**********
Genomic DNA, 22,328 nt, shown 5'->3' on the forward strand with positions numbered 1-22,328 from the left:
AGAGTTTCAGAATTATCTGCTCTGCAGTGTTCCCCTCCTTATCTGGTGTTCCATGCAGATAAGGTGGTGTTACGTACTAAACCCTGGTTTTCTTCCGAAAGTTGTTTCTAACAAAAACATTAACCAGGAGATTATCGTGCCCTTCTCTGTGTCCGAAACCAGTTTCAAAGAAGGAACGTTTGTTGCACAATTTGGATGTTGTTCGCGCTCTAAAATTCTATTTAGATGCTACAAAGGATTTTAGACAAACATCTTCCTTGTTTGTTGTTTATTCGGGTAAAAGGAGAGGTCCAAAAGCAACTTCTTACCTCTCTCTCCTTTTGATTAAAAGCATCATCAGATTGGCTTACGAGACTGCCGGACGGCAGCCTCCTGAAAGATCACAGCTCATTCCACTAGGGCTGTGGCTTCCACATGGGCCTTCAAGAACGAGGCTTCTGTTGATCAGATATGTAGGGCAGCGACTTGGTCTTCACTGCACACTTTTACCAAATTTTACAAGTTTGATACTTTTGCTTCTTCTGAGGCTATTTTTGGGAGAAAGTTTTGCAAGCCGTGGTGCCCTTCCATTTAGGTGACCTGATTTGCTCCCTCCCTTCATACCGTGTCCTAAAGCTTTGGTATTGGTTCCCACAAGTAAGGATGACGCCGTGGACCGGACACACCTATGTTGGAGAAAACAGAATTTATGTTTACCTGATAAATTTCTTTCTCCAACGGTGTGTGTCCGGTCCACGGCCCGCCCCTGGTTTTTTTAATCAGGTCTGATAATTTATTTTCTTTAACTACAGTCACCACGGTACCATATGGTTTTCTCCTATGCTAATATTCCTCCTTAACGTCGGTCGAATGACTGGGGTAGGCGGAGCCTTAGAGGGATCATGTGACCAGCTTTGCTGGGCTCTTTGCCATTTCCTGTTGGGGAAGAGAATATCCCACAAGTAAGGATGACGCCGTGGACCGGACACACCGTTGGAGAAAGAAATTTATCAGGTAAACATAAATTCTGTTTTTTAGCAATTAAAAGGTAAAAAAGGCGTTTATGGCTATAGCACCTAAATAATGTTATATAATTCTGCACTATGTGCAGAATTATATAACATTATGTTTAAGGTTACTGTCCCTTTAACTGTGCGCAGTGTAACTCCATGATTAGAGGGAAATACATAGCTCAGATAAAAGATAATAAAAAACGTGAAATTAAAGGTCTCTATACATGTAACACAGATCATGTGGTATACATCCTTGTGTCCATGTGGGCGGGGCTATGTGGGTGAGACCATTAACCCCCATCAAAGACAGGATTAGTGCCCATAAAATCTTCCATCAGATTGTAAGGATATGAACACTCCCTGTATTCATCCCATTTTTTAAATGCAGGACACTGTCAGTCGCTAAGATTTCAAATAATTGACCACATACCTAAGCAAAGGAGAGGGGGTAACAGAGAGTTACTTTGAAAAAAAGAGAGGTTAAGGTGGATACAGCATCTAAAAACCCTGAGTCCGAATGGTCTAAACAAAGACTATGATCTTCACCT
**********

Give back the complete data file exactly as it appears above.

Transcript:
Genomic DNA, 22,328 nt, shown 5'->3' on the forward strand with positions numbered 1-22,328 from the left:
AGAGTTTCAGAATTATCTGCTCTGCAGTGTTCCCCTCCTTATCTGGTGTTCCATGCAGATAAGGTGGTGTTACGTACTAAACCCTGGTTTTCTTCCGAAAGTTGTTTCTAACAAAAACATTAACCAGGAGATTATCGTGCCCTTCTCTGTGTCCGAAACCAGTTTCAAAGAAGGAACGTTTGTTGCACAATTTGGATGTTGTTCGCGCTCTAAAATTCTATTTAGATGCTACAAAGGATTTTAGACAAACATCTTCCTTGTTTGTTGTTTATTCGGGTAAAAGGAGAGGTCCAAAAGCAACTTCTTACCTCTCTCTCCTTTTGATTAAAAGCATCATCAGATTGGCTTACGAGACTGCCGGACGGCAGCCTCCTGAAAGATCACAGCTCATTCCACTAGGGCTGTGGCTTCCACATGGGCCTTCAAGAACGAGGCTTCTGTTGATCAGATATGTAGGGCAGCGACTTGGTCTTCACTGCACACTTTTACCAAATTTTACAAGTTTGATACTTTTGCTTCTTCTGAGGCTATTTTTGGGAGAAAGTTTTGCAAGCCGTGGTGCCCTTCCATTTAGGTGACCTGATTTGCTCCCTCCCTTCATACCGTGTCCTAAAGCTTTGGTATTGGTTCCCACAAGTAAGGATGACGCCGTGGACCGGACACACCTATGTTGGAGAAAACAGAATTTATGTTTACCTGATAAATTTCTTTCTCCAACGGTGTGTGTCCGGTCCACGGCCCGCCCCTGGTTTTTTTAATCAGGTCTGATAATTTATTTTCTTTAACTACAGTCACCACGGTACCATATGGTTTTCTCCTATGCTAATATTCCTCCTTAACGTCGGTCGAATGACTGGGGTAGGCGGAGCCTTAGAGGGATCATGTGACCAGCTTTGCTGGGCTCTTTGCCATTTCCTGTTGGGGAAGAGAATATCCCACAAGTAAGGATGACGCCGTGGACCGGACACACCGTTGGAGAAAGAAATTTATCAGGTAAACATAAATTCTGTTTTTTAGCAATTAAAAGGTAAAAAAGGCGTTTATGGCTATAGCACCTAAATAATGTTATATAATTCTGCACTATGTGCAGAATTATATAACATTATGTTTAAGGTTACTGTCCCTTTAACTGTGCGCAGTGTAACTCCATGATTAGAGGGAAATACATAGCTCAGATAAAAGATAATAAAAAACGTGAAATTAAAGGTCTCTATACATGTAACACAGATCATGTGGTATACATCCTTGTGTCCATGTGGGCGGGGCTATGTGGGTGAGACCATTAACCCCCATCAAAGACAGGATTAGTGCCCATAAAATCTTCCATCAGATTGTAAGGATATGAACACTCCCTGTATTCATCCCATTTTTTAAATGCAGGACACTGTCAGTCGCTAAGATTTCAAATAATTGACCACATACCTAAGCAAAGGAGAGGGGGTAACAGAGAGTTACTTTGAAAAAAAGAGAGGTTAAGGTGGATACAGCATCTAAAAACCCTGAGTCCGAATGGTCTAAACAAAGACTATGATCTTCACCT